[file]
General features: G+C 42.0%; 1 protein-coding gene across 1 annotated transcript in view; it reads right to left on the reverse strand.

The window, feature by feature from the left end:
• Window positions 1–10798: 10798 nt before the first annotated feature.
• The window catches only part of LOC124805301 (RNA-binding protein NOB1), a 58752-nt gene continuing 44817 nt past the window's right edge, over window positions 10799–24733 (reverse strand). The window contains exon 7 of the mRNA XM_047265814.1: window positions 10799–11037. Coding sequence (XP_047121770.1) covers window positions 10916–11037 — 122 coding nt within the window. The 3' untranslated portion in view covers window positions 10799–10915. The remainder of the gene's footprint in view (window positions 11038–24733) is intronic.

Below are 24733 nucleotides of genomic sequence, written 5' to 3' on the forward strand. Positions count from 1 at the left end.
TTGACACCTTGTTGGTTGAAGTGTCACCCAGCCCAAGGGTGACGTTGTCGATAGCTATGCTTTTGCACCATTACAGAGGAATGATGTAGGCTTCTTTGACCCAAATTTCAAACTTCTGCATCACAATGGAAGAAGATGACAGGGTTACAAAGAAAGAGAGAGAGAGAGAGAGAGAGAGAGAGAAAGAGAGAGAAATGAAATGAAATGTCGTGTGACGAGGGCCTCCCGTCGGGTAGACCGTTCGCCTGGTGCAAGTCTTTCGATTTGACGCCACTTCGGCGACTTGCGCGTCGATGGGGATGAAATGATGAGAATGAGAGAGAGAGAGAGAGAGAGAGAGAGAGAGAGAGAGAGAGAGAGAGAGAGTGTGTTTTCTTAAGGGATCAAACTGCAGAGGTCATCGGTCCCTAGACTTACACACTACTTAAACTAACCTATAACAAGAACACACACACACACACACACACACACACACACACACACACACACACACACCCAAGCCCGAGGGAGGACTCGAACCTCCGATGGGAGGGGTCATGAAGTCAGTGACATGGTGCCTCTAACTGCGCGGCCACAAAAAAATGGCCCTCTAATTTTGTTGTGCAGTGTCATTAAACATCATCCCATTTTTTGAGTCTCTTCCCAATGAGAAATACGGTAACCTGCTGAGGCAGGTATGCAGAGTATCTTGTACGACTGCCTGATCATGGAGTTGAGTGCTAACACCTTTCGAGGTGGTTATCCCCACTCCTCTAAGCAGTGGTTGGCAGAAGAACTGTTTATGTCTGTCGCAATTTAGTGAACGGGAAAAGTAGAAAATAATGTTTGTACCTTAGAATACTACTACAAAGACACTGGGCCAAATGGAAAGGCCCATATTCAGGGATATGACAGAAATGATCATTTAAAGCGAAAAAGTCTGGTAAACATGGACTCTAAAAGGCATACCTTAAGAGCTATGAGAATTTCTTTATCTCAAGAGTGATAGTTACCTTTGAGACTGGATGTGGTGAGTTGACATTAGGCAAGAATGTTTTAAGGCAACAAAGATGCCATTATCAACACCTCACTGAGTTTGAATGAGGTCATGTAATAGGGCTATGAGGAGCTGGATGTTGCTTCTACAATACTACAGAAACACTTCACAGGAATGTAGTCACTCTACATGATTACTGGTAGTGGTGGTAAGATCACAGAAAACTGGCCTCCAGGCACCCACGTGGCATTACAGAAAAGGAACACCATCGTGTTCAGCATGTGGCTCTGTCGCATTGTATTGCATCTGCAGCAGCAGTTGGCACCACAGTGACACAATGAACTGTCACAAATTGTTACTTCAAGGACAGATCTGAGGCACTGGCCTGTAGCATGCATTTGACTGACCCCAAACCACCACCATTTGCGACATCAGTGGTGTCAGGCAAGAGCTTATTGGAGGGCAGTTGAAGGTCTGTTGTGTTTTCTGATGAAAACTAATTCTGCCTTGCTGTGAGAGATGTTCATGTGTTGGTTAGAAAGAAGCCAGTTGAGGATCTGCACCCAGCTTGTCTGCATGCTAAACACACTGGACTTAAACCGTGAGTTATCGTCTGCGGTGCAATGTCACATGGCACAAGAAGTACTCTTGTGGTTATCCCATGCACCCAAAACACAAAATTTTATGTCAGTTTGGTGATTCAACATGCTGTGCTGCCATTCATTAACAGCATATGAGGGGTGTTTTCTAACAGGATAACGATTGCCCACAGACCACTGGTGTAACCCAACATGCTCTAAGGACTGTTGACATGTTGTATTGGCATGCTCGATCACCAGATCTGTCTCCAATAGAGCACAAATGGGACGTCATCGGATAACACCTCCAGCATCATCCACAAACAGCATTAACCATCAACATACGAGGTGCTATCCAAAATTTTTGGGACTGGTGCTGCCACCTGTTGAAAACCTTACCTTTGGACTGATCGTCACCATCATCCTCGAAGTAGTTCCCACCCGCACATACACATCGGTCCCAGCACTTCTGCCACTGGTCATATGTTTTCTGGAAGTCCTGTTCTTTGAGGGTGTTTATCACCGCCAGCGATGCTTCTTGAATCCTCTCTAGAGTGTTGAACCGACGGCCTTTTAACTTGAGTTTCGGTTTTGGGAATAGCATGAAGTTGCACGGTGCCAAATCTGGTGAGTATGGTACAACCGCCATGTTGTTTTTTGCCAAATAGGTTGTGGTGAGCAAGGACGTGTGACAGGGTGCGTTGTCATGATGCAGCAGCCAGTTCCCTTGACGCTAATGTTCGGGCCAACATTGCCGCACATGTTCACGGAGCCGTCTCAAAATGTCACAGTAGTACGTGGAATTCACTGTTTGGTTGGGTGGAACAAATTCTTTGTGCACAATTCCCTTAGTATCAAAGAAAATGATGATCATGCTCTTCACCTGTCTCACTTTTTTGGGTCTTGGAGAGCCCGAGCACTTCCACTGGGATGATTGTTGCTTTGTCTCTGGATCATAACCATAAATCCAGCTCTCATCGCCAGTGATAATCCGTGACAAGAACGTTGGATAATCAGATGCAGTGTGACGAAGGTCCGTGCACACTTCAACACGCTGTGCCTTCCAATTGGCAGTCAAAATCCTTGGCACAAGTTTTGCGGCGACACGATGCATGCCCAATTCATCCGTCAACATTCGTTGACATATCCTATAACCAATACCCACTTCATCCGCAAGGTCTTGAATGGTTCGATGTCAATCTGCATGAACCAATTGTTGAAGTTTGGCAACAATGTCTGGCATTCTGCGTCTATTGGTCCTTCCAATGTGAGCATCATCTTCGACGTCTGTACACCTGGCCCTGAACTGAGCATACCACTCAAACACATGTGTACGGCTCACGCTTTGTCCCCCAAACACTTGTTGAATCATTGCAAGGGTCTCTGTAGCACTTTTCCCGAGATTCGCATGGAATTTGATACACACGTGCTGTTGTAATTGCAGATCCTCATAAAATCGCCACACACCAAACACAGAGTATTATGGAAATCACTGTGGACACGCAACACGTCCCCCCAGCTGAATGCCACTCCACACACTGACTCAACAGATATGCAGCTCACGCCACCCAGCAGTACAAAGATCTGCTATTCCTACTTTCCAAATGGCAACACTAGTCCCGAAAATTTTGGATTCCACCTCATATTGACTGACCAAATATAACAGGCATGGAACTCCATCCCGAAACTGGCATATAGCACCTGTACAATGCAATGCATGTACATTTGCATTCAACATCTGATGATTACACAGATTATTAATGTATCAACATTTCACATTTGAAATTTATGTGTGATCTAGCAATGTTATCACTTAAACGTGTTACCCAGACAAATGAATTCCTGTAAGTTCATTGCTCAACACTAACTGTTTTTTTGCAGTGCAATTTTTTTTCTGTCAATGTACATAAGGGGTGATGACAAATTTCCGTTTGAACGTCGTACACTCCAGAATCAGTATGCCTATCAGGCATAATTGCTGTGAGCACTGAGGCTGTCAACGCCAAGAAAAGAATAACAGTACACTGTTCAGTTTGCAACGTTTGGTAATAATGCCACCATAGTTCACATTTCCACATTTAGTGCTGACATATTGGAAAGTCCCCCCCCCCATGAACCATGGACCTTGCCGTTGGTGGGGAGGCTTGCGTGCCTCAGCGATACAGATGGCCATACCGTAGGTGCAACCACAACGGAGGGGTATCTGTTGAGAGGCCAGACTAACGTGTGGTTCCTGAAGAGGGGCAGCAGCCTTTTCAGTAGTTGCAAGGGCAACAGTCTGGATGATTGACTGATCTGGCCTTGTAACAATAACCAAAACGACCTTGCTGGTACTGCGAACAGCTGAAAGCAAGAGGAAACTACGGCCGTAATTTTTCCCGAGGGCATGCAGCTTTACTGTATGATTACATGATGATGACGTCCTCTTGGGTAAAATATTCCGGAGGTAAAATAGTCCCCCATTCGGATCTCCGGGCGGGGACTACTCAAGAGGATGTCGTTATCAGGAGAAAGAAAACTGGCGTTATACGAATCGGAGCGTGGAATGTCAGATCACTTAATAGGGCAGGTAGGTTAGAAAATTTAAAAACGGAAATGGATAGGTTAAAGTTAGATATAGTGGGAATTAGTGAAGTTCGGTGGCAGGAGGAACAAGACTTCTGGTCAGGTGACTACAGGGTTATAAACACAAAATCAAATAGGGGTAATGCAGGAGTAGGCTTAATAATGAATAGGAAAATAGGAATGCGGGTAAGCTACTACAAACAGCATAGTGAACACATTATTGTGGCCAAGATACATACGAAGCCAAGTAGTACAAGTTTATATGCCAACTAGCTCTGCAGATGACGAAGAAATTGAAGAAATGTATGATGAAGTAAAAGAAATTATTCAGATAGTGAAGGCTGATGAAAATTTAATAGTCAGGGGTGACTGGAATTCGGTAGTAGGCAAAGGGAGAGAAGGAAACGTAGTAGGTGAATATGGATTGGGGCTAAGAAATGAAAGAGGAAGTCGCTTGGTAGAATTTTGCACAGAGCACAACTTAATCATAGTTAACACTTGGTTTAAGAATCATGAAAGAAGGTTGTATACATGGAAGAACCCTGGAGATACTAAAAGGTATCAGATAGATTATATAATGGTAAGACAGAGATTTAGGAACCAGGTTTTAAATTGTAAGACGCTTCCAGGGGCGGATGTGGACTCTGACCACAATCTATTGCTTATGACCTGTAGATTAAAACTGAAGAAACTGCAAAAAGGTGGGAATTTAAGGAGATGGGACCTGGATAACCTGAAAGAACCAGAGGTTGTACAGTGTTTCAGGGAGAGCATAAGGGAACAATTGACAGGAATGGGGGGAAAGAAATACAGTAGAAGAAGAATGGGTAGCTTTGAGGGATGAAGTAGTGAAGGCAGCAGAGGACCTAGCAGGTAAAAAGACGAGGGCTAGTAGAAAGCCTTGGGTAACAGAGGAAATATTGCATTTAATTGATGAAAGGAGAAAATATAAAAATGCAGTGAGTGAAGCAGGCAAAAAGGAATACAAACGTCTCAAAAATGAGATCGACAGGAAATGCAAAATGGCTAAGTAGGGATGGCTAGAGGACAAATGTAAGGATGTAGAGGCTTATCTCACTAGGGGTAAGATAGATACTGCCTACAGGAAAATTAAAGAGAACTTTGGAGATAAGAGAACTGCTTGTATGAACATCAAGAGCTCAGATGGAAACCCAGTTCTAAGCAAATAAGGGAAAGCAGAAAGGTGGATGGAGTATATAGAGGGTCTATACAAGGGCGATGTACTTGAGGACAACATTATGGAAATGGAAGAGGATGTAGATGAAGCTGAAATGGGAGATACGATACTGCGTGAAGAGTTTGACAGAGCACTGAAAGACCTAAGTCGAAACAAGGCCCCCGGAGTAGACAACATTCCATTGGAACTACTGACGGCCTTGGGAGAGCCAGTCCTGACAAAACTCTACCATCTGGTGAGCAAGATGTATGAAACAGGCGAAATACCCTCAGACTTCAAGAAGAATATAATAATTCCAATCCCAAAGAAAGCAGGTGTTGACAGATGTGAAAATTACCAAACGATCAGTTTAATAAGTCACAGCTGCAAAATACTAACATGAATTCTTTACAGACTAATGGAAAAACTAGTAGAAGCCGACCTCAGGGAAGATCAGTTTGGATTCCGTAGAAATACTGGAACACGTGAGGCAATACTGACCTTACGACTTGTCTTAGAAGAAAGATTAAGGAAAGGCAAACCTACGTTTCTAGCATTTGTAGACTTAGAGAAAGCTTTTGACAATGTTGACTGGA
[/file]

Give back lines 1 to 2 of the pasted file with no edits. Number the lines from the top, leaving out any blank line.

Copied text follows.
General features: G+C 42.0%; 1 protein-coding gene across 1 annotated transcript in view; it reads right to left on the reverse strand.

The window, feature by feature from the left end: